The Epic of Gilgamesh by Dr. John Minniear, University of Wisconsin, Oshkosh
The Epic of Gilgamesh Overview by Joshua Mark, The Ancient History Encyclopedia
Code of Hammurabi, Avalon Project at Yale Law School
This work is licensed under a Creative Commons Attribution-NonCommercial-ShareAlike 4.0 International License.
Lesson 2: Mesopotamia Learning Objectives (Included in PowerPoint)
Upon successful completion of this lesson, students should be able to:
1. Understand the geographical features of Mesopotamia, including the Tigris and Euphrates Rivers.
2. Describe the artistic and cultural significance of these locations and artifacts:
a.The Standard of Ur
b.The Palace of Nimrud
c.The Gate of Ishtar
3. Explain the importance of the Code of Hammurabi and give examples of some of its laws.
4. Discuss the religious practices of the Mesopotamians and how they differed in “outlook” with those of Egypt.
5. Outline the plot, characters, and themes of The Epic of Gilgamesh and why it is a “timeless” tale that holds significant lessons even in the 21st century.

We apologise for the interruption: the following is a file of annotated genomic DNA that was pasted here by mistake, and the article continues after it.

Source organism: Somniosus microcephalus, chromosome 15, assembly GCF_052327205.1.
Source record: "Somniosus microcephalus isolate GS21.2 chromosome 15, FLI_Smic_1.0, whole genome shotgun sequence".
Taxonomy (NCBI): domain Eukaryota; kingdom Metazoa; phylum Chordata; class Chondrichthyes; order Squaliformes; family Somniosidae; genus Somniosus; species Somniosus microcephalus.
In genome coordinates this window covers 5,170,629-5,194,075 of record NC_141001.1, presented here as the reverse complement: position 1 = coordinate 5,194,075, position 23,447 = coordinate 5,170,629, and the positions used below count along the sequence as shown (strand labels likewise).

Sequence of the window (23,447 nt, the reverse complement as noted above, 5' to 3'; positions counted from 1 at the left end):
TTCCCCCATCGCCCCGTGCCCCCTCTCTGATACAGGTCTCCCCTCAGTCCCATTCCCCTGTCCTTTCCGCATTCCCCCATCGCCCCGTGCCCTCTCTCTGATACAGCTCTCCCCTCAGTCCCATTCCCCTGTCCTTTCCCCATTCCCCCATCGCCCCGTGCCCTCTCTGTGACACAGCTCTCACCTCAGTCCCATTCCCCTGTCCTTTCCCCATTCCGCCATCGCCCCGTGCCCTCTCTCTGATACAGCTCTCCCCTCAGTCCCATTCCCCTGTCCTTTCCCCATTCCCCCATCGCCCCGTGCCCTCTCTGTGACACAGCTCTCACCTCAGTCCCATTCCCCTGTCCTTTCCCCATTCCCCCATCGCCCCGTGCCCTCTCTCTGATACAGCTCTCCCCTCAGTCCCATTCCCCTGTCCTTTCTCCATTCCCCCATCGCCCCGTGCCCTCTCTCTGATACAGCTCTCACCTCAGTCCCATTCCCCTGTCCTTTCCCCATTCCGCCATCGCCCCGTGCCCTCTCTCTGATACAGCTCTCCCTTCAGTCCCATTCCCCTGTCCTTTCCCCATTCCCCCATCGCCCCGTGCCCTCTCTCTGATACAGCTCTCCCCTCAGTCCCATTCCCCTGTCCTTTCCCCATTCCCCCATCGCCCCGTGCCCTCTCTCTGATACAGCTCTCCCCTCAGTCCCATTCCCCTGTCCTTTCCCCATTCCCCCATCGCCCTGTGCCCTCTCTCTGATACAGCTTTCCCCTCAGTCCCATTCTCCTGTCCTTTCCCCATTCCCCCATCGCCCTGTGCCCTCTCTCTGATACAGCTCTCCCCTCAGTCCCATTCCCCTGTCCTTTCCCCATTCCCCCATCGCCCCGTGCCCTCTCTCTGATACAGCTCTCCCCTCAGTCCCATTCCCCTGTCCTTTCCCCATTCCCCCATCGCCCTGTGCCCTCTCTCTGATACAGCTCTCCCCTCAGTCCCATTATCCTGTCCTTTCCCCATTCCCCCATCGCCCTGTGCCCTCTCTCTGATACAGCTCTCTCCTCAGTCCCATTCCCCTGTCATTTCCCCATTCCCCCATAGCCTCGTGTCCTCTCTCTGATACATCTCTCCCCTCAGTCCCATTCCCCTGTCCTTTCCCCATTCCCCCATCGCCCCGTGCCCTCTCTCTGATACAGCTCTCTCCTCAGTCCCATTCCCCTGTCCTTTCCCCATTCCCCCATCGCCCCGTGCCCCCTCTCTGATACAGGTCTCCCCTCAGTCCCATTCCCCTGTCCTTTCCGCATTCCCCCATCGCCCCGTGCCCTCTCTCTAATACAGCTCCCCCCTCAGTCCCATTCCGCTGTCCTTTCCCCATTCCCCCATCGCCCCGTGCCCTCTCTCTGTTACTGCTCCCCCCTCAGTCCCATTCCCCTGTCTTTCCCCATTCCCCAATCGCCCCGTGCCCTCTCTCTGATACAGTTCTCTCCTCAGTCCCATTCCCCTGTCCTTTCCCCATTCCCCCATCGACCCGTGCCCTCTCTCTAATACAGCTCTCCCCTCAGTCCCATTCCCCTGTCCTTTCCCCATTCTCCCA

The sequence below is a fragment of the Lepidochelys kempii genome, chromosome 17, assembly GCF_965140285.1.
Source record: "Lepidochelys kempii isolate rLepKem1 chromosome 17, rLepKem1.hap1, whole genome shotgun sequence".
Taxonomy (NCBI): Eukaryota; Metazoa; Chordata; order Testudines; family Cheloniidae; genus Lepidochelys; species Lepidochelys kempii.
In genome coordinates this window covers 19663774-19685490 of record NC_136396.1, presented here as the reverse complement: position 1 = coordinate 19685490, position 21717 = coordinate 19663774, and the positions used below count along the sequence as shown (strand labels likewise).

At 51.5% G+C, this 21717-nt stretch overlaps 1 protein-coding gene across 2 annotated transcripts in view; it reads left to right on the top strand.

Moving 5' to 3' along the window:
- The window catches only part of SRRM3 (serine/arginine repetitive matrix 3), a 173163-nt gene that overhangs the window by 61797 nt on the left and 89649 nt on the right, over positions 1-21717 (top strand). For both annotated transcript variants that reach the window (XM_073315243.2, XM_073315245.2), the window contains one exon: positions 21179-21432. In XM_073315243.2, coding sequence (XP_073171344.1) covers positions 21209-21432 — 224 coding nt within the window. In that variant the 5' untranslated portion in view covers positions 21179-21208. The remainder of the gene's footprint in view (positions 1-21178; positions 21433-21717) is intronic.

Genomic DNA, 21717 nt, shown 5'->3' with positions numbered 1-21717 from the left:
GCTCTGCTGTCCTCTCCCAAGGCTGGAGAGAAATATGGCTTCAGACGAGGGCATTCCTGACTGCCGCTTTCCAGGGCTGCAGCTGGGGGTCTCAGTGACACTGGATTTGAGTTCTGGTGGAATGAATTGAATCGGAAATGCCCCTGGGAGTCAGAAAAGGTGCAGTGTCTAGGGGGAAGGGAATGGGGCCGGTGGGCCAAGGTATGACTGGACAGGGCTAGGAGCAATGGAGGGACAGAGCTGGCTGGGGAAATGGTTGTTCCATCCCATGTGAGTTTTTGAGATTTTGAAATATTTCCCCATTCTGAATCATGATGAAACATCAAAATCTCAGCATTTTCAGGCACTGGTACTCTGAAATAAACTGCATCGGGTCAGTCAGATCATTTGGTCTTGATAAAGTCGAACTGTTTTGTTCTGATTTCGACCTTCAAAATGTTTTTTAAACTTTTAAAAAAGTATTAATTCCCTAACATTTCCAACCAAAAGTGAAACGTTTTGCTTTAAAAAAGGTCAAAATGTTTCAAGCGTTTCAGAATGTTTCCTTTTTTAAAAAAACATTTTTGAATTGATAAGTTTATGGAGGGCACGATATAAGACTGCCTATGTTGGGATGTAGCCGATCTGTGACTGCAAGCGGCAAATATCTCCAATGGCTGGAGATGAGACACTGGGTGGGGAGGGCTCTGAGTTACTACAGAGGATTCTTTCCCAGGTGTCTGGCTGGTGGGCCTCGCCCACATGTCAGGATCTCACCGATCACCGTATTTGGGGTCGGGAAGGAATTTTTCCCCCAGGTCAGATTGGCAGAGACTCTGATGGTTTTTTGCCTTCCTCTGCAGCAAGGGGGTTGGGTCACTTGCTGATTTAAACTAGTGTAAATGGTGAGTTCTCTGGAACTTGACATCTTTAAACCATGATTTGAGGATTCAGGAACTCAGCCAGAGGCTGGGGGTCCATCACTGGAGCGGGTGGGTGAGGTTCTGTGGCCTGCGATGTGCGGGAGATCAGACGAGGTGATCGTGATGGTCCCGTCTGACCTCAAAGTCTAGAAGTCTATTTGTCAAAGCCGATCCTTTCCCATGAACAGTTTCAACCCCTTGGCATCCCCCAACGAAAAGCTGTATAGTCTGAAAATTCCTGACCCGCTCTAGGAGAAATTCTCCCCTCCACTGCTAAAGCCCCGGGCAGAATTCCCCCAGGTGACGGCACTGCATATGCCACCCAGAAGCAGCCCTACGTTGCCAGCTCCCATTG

Terms to Know
1. Relate, in detail, the plot and symbolism of the Epic of Gilgamesh based on the sources we have read, and analyze what this epic tells us about the general outlook on life and death and Mesopotamia.
2. Discuss the Code of Hammurabi, including the principles upon which it was based. Give specific examples of laws in the Code, explain how they were applied to society, and analyze whether the Code fulfills the purpose stated in its prologue: to ensure right and justice in the land.
Lesson 2: Mesopotamia Discussion Questions
(Uses online links for reading plus PowerPoints)
1. Who is Enkidu, and why is he important to Gilgamesh and the story in "The Epic of Gilgamesh"? (See syllabus for 2 links on Gilgamesh).
2. Who is Utnapishtim? Describe the discussions that take place between him and Gilgamesh. What lessons does Gilgamesh take away from these discussions? (See syllabus for 2 links on Gilgamesh).
3. How does the Code of Hammurabi treat people differently according to gender and/or social class? Give at least three specific examples (list the law and the #) where the Code changes punishments depending on whether the person is male, female, poor, wealthy, and/or a slave. (See link from Avalon Project in syllabus).
4. Why is a written law code more useful than one that is kept only through oral tradition? When is the reverse perhaps true—that an oral code is more useful? This question asks that you express your opinion, but that you also provide examples and evidence to support it.
NOTE: From time to time, these web pages may "disappear." Please notify your instructor if you find broken links, so they may be replaced.
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